The thought of being hunted down by anyone today, even his own staff, was revolting, and so he didn't make anyone at the palace look for him. By the time the morning sun was in his eyes, he was on his way back. Before more than a few hairs had been ruffled, Vejiita landed on the wide balcony outside his rooms. He grimaced at the scene inside, where the staff was fussing over last minute arrangements for his birthday, yelling at the clumsy or the slow, threatening people over video phones. None of his other birthdays had been anything like this, but this was an occasion of state: the day the heir to the throne legally came of age. The celebrations were less about Vejiita himself than it was about the monarchy, the empire, and the simple fact of being saiyajin. He accepted all of it as yet another of his duties, but he had no enthusiasm for it. The sole consolation was that no one outside his family knew the real significance of the day. His secret had been kept.

The staffers scattered before his scowling face as he moved through the crowd, but none of them gave it a second thought, really. The prince had always been a pain in the ass. Why should he be any different today? Harsh, irritable, and relentless: that was the saiyajin they expected, and that was what they got. No one was surprised when he slammed the door to his private rooms in their faces. Neither were they foolish enough to knock, afterwards. Given the stiffness of his back, the prince was obviously not in a mood to be crossed. There were a few moments of silence in his wake, but the pressures of the day were too great, and the whirlwind slowly resumed.

Vejiita didn't notice; they might have all ceased to exist the moment the door closed on them. He wasn’t in the habit of granting the outside world more than a passing thought once he was in his personal chambers. Besides which, this time there were visitors waiting for him, perhaps twenty of his closest family, all of them already dressed and ready for the day. They had to be here, of course, to attend to him and get him ready. It was traditional, for at least one of the day’s events.

He stood with his head held high, his arms crossed over his broad chest. He'd known there would be no sanctuary for him today, no respite even in the privacy of his rooms.

"It's time," his father said, unnecessarily. An awkward silence filled the room. He knew they meant well. This was a private matter, and they’d been discreet. The royal quarters were all linked, one way or another, with secret passages, and they'd all had the courtesy to gather here unseen by curious eyes. Until the secret no longer mattered, Vejiita intended to keep it close. All of them knew he did not want this; they'd watched him struggle almost his whole life to prevent it. Some understood, and some did not, not really. From love and respect, no one argued with him anymore. No one told him what an honor this was, or that his steely pride was wrong this time. Instead, they prepared to go ahead with their tasks, laying out his clothes and such. Not one of them demeaned him with pity.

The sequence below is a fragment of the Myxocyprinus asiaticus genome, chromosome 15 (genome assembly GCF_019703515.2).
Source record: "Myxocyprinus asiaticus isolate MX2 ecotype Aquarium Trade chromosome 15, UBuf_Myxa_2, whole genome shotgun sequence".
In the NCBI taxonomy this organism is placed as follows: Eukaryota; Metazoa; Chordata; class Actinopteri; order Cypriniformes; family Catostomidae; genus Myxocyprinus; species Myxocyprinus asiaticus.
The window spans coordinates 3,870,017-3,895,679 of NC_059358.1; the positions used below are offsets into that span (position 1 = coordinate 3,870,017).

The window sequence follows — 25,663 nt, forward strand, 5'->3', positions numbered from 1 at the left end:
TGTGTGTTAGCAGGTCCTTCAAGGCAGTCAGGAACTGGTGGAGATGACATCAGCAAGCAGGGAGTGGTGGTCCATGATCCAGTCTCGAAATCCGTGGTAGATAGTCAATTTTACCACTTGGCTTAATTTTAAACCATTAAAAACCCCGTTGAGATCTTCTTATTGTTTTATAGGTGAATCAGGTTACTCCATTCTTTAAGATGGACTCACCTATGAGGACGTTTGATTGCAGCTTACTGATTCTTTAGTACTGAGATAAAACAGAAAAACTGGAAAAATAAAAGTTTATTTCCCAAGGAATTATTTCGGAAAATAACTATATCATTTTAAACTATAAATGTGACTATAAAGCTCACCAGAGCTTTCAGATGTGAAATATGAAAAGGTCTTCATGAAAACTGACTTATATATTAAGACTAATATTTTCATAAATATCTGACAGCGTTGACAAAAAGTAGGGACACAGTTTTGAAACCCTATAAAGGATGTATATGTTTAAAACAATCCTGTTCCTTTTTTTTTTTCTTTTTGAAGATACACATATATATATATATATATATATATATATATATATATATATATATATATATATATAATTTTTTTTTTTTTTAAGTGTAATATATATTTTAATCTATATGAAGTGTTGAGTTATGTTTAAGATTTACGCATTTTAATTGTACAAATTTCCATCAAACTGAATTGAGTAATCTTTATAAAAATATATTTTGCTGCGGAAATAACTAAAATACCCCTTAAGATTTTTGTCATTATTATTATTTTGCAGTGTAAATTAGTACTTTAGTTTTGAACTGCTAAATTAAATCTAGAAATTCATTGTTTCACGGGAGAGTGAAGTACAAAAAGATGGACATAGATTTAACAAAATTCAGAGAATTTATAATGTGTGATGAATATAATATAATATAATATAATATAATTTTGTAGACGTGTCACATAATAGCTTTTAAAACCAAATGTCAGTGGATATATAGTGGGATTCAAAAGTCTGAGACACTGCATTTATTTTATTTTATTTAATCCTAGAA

Rubbing his hands together, the king set them to work. Vejiita was sent to the private baths, with three of his cousins, who scrubbed him to within an inch of his life. They tried to joke with him, to infect him with their high spirits, but he was unreachable. A glacial calm had descended on him, and he welcomed it. He dried himself off with a burst of ki, an extremely precise display of power. They laughed, calling him a show-off, but he'd only done it to avoid having them towel him dry. He wasn’t in the mood for rough play; if the ice inside him broke, there would be blood, and he had no real desire to hurt them. All four cousins were close in age, and he’d grown up with them, but he was crown prince and they were not, and today that mattered more than it ever had.

Wrapped in a bath sheet, he returned to his rooms. Pausing a moment at the door, he listened to the conversation falter at his appearance and then pick up again. They weren’t denying his mood, just accepting it and moving on, which was oddly comforting.

His clothes had been laid out for him, and he stared at them for a moment before making himself look away. He would be dressed all in shades of blue, of course. It was the color of hope, of the spring sky after a long winter, and of new beginnings. It was traditional for such occasions, for celebrations of the milestones in a saiyajin's life: naming ceremonies, all the different Rites of Battle, comings of age, birthings…

Claimings.

He let them do what they wanted to him. He was a null-spot, a void in the midst of their poorly-restrained excitement. Hands massaged his shoulders, spreading faintly aromatic oil over his skin. He heard his cousins speaking quietly, admiring the scars on his back and chest. He had fought in every conflict available to him, and as the heir, there had been many; he had born the scars like trophies, but they only spoke of futility to him now. His reputation as a ferocious fighter was worthless, and that was all his battles had really earned him.

Never enough. He was stronger now than any other living saiyajin except one, and that one made all the difference, even in his absence.

Vejiita had to force his fists to unclench.